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August 17, 2012
NFL riches were beckoning this ball hawk—until he was intercepted by a little boy tugging at his heart
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August 17, 2012

A True Stay-at-home Cornerback

NFL riches were beckoning this ball hawk—until he was intercepted by a little boy tugging at his heart

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THERE WERE PLENTY OF REASONS FOR JOHNTHAN BANKS TO SAY HE WAS LEAVING. HERE was a cornerback tabbed by some experts to be an early-round selection in the NFL draft, sitting across from his head coach in Starkville and weighing whether to play his senior season or turn pro. Fifteen miles away, in Pheba, was the apartment where his girlfriend of four years, Mallory Mosley, lives with the couple's infant son, K.J.

Leaving school would have meant a chance for Banks to become what he calls "a man of my own," to provide for his girlfriend and their son in the way a student-athlete cannot. It would have ensured that his son would never have to grow up the way Banks did, seeing his family members often struggle to make ends meet. When it came time to give coach Dan Mullen an answer, Banks indeed thought about Mallory and K.J., but instead of the future, he focused on the present: He told a thankful Mullen that he would be sticking around Starkville. His reason? "If I went to the NFL," says Banks, "I couldn't see my little boy grow up."

There was also the allure of staying home for the self-described "good ol' country boy" out of the sleepy town of Maben (pop. 871), a 25-minute drive from Davis Wade Stadium. Raised by his grandparents after his father died in a car accident when Johnthan was eight years old and his mother moved to Starkville, Banks grew up riding horses through town and tossing a football to himself in the streets. He was an avid Mississippi State fan who, as a teenager, made the trip to see the Bulldogs play whenever he could, usually with a dozen or so friends, and imagined himself one day taking the field as the school's quarterback.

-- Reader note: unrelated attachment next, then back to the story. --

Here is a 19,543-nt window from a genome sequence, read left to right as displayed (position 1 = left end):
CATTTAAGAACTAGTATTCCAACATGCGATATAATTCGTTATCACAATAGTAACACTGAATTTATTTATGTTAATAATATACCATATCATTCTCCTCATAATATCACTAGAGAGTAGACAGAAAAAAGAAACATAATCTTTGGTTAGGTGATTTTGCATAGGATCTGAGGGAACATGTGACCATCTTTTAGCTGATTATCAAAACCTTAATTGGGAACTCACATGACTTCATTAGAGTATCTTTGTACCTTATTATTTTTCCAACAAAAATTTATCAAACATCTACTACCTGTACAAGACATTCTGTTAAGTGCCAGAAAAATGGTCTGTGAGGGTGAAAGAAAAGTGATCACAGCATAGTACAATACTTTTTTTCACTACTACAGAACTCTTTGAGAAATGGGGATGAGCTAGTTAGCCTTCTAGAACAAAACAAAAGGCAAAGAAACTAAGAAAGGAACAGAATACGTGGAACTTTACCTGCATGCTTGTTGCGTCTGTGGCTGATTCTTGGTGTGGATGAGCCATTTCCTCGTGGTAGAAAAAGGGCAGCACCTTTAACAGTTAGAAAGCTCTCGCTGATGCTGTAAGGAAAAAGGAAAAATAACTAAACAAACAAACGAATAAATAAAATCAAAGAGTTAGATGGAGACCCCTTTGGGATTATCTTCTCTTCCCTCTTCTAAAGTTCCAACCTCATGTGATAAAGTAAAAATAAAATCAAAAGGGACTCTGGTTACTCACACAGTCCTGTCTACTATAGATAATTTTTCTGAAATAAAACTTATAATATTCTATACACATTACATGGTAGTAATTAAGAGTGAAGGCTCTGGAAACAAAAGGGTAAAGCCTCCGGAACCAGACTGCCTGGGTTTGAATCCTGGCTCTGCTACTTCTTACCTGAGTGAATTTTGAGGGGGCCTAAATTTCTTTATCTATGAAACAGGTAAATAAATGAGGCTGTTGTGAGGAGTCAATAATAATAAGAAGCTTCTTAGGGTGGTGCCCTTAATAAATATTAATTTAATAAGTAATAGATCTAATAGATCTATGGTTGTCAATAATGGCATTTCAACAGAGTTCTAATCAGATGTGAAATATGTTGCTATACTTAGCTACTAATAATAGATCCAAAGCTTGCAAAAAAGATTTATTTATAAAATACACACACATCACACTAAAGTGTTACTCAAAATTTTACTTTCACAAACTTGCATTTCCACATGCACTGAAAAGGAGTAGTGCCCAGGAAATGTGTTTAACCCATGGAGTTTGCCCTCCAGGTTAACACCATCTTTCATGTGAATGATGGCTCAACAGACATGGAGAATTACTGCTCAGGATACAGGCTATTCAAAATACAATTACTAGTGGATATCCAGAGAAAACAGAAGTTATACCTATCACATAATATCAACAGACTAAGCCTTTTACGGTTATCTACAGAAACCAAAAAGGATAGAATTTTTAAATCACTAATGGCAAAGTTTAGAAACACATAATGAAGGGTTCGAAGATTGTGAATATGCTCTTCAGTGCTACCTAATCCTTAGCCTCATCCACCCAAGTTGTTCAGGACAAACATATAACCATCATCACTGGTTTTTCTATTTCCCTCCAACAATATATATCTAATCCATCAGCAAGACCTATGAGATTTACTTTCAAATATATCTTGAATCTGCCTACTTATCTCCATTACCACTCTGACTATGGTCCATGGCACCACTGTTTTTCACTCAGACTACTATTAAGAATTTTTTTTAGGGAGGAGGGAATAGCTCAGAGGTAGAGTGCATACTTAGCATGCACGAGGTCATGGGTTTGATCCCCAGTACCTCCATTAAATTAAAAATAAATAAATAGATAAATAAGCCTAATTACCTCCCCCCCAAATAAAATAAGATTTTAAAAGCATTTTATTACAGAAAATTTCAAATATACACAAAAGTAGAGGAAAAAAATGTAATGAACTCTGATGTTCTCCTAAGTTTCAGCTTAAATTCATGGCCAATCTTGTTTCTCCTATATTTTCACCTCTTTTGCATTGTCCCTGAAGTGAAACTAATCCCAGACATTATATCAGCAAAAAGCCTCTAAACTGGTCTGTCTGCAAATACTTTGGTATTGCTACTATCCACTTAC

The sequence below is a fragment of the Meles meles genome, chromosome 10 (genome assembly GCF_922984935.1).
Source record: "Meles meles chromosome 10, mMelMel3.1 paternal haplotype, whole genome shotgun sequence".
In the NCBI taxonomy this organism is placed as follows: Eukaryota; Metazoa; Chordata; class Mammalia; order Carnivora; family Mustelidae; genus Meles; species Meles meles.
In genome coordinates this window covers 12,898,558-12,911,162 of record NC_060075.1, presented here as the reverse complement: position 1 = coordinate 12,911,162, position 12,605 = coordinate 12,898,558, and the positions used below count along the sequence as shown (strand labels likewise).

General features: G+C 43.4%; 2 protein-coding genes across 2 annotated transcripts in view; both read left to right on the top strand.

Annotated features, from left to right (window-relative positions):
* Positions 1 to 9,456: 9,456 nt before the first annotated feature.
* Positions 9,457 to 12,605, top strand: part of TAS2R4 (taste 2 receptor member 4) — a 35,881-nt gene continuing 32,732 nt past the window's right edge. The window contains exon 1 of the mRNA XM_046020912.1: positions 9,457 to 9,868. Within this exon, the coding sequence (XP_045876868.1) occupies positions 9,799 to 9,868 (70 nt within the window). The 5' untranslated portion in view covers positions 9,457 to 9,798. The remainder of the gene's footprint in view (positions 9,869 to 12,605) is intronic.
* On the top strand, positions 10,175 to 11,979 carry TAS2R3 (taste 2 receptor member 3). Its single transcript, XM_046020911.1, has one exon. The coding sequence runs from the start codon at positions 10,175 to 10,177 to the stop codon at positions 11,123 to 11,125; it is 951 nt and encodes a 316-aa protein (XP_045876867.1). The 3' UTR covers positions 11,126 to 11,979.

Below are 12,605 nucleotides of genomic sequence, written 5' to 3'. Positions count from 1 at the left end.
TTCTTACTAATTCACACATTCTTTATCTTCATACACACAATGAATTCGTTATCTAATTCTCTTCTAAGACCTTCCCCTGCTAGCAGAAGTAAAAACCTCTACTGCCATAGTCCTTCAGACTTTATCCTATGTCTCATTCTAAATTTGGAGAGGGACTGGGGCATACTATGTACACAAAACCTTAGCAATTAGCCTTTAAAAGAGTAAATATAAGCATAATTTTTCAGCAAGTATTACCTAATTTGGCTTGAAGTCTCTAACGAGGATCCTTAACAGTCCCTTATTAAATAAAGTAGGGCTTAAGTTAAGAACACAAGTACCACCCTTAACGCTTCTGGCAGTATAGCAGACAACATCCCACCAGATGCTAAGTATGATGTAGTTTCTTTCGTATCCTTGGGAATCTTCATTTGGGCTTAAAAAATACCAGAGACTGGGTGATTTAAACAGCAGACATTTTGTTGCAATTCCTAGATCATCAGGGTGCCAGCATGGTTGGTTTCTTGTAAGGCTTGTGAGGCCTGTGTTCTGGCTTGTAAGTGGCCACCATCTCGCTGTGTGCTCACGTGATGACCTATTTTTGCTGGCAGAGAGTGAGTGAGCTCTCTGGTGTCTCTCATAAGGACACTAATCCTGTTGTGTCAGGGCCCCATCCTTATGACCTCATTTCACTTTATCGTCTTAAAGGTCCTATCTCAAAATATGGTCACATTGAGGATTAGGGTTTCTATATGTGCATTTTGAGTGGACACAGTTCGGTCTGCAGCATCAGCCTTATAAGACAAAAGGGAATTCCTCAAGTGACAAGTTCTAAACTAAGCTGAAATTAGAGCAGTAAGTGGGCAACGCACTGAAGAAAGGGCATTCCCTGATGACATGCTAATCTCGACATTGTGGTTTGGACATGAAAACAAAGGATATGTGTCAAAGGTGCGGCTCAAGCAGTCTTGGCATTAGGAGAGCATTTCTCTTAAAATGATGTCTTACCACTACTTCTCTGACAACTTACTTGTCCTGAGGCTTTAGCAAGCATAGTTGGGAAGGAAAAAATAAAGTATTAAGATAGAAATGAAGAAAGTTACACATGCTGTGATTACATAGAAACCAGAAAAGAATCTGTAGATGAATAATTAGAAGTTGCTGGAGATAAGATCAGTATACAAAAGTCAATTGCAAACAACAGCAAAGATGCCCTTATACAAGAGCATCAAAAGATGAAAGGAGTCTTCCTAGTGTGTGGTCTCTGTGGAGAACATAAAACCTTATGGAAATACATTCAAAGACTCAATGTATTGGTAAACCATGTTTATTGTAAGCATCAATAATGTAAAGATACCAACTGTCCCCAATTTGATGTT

Banks did what he needed to do to follow that dream. He became a versatile star at Maben's East Webster High, scoring 16 touchdowns as a junior tailback, then accounting for 17 scores as a quarterback while also being named second-team all-state at linebacker during his senior season. His play earned him a scholarship offer from then Mississippi State coach Sylvester Croom, who envisioned using Banks, with his 4.5 speed, as a receiver. But by the time Banks arrived on campus, things had changed. Mullen had replaced Croom, and after secondary coach Melvin Smith, a holdover from Croom's tenure, showed Banks around campus, Banks was caught off-guard with a bit of news. "He told me I was coming in there to play corner," Banks recalls. "That kind of shocked me."

Luckily for all involved, Smith's new charge took to the secondary quickly, first shifting to free safety as a true freshman in 2009 and earning a ball hawking reputation with a pair of two-interception games, including two pick-sixes against Tim Tebow. The next year Banks made a smooth transition to cornerback, starting 12 of 13 games. Last year he ranked third in the SEC in passes defended (14) and tied for fourth in interceptions (five). Now with Banks poised to become the next Bulldog to represent the program in the pros, his larger-than-life likeness is emblazoned on a highway billboard.

But for one more fall he will remain in Starkville. He'll ride his four horses back in Maben at every opportunity and stop by his grandmother's house daily. Mallory and K.J. came to April's spring game and plan to be at Davis Wade often to see Banks play his final year as a local star. "I'm looking forward to him coming to watch me do what I do," Banks says. And as he wanted, he'll get to watch K.J. too.